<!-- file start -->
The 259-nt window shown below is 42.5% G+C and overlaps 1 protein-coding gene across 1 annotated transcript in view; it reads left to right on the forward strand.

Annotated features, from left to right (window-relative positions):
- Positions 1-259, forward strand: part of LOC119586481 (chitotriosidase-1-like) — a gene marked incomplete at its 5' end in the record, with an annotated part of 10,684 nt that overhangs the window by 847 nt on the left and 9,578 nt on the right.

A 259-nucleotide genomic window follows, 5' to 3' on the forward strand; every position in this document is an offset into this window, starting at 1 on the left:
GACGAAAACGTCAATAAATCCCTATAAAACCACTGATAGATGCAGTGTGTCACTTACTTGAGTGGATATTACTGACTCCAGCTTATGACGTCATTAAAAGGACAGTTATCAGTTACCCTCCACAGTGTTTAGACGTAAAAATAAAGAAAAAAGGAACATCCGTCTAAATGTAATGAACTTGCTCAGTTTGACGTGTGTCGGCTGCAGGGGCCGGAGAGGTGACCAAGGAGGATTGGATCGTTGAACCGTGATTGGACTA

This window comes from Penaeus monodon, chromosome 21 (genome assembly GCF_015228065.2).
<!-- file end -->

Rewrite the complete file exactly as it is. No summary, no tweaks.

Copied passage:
The 259-nt window shown below is 42.5% G+C and overlaps 1 protein-coding gene across 1 annotated transcript in view; it reads left to right on the forward strand.

Annotated features, from left to right (window-relative positions):
- Positions 1-259, forward strand: part of LOC119586481 (chitotriosidase-1-like) — a gene marked incomplete at its 5' end in the record, with an annotated part of 10,684 nt that overhangs the window by 847 nt on the left and 9,578 nt on the right.

A 259-nucleotide genomic window follows, 5' to 3' on the forward strand; every position in this document is an offset into this window, starting at 1 on the left:
GACGAAAACGTCAATAAATCCCTATAAAACCACTGATAGATGCAGTGTGTCACTTACTTGAGTGGATATTACTGACTCCAGCTTATGACGTCATTAAAAGGACAGTTATCAGTTACCCTCCACAGTGTTTAGACGTAAAAATAAAGAAAAAAGGAACATCCGTCTAAATGTAATGAACTTGCTCAGTTTGACGTGTGTCGGCTGCAGGGGCCGGAGAGGTGACCAAGGAGGATTGGATCGTTGAACCGTGATTGGACTA

This window comes from Penaeus monodon, chromosome 21 (genome assembly GCF_015228065.2).